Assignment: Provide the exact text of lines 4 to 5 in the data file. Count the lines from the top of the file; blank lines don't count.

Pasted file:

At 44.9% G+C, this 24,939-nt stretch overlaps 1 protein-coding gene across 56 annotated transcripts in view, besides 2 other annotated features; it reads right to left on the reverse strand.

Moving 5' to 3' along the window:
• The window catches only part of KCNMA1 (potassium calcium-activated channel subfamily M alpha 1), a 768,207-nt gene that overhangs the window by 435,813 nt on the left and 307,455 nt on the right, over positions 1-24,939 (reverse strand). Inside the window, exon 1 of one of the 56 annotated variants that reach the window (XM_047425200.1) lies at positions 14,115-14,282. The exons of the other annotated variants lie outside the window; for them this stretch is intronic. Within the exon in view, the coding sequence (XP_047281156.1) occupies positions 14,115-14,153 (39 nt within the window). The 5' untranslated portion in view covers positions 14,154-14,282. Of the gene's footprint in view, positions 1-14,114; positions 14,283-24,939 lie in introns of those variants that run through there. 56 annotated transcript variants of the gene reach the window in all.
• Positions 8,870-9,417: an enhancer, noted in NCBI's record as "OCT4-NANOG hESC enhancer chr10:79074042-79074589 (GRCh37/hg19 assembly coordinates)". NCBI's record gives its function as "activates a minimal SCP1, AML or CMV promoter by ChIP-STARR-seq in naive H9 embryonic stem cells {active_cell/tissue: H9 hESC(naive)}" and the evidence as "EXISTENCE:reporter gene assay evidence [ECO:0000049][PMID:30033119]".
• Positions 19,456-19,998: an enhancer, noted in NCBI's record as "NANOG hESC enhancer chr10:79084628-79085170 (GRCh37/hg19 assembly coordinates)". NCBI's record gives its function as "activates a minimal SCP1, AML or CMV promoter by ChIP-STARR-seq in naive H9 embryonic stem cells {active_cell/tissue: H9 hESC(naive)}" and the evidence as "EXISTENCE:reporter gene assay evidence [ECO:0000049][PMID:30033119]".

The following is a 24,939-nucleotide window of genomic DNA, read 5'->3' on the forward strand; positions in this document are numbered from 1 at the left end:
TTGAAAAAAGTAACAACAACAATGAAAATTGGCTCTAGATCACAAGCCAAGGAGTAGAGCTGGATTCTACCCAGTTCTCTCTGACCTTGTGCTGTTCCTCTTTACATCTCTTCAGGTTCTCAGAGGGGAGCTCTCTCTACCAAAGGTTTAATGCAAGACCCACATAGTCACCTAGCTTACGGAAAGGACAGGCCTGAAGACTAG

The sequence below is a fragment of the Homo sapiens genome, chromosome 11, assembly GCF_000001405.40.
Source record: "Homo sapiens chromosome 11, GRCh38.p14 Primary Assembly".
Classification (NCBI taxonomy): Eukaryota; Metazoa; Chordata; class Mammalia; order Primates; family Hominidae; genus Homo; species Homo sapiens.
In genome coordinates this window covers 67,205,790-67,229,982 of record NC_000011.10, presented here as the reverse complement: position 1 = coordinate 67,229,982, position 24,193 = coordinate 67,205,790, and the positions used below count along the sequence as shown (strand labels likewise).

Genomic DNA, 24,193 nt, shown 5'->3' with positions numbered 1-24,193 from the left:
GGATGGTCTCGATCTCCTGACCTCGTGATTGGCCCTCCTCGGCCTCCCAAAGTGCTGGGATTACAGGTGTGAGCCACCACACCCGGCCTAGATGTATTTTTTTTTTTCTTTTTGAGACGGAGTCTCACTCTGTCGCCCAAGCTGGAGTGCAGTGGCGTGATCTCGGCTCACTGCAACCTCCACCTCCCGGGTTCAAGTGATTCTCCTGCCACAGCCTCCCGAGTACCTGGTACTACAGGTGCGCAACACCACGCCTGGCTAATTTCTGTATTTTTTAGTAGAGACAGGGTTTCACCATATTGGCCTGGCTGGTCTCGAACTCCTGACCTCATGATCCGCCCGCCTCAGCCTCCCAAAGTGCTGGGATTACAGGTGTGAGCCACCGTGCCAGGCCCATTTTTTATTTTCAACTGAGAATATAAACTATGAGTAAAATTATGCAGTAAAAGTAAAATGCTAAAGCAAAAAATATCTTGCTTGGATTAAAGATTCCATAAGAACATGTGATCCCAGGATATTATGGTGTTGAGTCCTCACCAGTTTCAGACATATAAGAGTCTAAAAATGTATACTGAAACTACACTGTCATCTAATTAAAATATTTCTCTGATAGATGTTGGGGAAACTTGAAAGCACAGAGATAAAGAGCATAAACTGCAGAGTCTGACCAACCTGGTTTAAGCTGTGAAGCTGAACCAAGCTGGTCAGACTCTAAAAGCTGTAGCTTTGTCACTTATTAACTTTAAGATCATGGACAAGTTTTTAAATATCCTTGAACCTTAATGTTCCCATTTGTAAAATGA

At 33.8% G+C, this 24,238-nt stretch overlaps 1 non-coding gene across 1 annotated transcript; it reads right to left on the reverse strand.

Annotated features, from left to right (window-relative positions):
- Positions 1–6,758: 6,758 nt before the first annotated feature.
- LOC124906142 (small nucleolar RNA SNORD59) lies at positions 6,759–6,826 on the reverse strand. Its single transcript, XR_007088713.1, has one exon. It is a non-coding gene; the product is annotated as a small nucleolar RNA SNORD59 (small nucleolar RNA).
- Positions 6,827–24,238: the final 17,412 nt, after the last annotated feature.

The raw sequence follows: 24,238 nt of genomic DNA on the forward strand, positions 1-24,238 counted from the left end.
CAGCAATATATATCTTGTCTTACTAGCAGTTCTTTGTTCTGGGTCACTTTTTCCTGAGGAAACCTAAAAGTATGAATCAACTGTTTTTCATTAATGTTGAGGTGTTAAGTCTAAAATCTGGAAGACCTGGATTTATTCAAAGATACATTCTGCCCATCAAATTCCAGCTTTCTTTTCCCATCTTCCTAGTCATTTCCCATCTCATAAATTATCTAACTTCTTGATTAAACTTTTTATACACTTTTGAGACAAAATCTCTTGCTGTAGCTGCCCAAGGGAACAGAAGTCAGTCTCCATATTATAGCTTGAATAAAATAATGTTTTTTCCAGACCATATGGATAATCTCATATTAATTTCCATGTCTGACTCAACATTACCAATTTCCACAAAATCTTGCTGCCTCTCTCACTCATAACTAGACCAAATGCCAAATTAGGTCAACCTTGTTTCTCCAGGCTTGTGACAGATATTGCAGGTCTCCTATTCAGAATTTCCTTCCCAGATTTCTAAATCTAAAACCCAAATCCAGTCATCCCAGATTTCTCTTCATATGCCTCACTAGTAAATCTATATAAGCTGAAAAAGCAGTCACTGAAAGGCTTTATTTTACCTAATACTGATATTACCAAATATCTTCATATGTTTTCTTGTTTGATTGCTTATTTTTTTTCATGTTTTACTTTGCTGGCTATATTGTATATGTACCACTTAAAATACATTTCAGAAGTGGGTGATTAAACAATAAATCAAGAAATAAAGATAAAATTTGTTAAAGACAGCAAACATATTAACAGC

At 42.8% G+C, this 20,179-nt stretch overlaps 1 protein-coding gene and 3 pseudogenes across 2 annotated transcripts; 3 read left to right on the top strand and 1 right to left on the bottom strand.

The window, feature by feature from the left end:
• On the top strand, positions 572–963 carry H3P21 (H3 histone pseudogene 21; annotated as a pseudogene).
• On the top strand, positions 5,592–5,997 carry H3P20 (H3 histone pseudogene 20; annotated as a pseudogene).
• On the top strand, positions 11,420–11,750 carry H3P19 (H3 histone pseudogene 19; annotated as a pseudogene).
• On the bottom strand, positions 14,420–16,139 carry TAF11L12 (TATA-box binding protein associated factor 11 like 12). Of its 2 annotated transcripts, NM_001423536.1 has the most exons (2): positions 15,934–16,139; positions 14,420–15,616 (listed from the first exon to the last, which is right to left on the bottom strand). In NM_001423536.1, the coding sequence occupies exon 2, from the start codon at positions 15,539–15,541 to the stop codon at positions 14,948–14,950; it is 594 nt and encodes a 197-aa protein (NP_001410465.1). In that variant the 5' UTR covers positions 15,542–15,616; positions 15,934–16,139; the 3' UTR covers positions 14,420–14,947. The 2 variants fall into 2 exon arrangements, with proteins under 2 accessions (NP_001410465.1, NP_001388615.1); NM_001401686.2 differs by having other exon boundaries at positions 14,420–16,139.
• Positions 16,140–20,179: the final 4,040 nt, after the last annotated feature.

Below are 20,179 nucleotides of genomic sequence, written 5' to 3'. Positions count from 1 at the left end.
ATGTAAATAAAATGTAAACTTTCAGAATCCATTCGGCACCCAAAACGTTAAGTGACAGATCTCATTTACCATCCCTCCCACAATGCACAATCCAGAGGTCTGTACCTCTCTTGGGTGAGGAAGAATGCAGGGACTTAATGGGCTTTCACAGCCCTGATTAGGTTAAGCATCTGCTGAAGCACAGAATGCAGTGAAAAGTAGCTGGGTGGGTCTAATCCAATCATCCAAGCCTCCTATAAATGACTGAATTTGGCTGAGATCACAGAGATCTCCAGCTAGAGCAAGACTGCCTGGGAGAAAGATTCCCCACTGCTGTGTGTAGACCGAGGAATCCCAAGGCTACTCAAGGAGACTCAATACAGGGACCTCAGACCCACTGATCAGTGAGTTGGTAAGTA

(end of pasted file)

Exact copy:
• Positions 8,870-9,417: an enhancer, noted in NCBI's record as "OCT4-NANOG hESC enhancer chr10:79074042-79074589 (GRCh37/hg19 assembly coordinates)". NCBI's record gives its function as "activates a minimal SCP1, AML or CMV promoter by ChIP-STARR-seq in naive H9 embryonic stem cells {active_cell/tissue: H9 hESC(naive)}" and the evidence as "EXISTENCE:reporter gene assay evidence [ECO:0000049][PMID:30033119]".
• Positions 19,456-19,998: an enhancer, noted in NCBI's record as "NANOG hESC enhancer chr10:79084628-79085170 (GRCh37/hg19 assembly coordinates)". NCBI's record gives its function as "activates a minimal SCP1, AML or CMV promoter by ChIP-STARR-seq in naive H9 embryonic stem cells {active_cell/tissue: H9 hESC(naive)}" and the evidence as "EXISTENCE:reporter gene assay evidence [ECO:0000049][PMID:30033119]".